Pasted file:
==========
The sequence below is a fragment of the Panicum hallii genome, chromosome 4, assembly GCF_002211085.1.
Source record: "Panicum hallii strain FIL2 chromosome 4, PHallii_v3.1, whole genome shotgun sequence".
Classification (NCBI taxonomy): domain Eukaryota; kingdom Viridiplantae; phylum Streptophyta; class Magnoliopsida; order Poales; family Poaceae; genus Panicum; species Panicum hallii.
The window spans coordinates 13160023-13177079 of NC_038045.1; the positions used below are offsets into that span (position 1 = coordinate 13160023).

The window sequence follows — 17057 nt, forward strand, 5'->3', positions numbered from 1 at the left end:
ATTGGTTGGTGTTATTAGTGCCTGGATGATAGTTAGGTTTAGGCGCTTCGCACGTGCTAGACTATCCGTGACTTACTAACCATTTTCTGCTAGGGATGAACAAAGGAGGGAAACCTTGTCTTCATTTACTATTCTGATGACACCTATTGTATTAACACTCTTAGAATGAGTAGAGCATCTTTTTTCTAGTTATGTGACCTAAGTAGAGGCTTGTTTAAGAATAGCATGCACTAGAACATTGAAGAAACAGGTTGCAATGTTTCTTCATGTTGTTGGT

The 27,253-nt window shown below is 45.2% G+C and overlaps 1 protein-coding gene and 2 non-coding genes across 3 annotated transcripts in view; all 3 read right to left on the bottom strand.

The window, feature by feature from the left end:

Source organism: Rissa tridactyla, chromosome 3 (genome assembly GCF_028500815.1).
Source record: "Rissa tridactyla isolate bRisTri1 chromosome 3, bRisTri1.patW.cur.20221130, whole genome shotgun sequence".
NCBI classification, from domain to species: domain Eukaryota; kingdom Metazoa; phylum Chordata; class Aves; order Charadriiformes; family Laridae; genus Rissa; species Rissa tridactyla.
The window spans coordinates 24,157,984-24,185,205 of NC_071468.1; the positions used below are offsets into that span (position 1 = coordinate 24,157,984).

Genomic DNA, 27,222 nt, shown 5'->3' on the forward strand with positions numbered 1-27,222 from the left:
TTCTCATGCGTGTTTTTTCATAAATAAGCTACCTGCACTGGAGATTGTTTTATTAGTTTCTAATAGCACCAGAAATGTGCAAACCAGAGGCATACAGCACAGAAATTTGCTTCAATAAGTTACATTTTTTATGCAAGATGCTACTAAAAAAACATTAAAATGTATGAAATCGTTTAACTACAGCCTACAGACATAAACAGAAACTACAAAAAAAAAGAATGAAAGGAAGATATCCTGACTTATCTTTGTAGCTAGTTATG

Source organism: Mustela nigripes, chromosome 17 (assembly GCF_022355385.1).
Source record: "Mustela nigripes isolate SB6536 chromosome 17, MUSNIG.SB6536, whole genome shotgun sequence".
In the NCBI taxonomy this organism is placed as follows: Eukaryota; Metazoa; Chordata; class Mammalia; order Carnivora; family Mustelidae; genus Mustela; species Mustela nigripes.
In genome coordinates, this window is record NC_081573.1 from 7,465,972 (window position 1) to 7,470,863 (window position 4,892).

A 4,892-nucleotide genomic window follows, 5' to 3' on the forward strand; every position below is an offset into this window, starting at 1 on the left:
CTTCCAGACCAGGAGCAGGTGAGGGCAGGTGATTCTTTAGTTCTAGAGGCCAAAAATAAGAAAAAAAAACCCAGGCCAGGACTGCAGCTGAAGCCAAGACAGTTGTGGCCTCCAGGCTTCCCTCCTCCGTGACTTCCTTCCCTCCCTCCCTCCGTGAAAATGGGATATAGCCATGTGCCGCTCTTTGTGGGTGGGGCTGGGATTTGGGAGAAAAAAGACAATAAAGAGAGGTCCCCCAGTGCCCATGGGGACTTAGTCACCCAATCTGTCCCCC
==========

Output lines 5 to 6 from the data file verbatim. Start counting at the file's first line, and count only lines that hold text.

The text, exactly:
The window sequence follows — 17057 nt, forward strand, 5'->3', positions numbered from 1 at the left end:
ATTGGTTGGTGTTATTAGTGCCTGGATGATAGTTAGGTTTAGGCGCTTCGCACGTGCTAGACTATCCGTGACTTACTAACCATTTTCTGCTAGGGATGAACAAAGGAGGGAAACCTTGTCTTCATTTACTATTCTGATGACACCTATTGTATTAACACTCTTAGAATGAGTAGAGCATCTTTTTTCTAGTTATGTGACCTAAGTAGAGGCTTGTTTAAGAATAGCATGCACTAGAACATTGAAGAAACAGGTTGCAATGTTTCTTCATGTTGTTGGT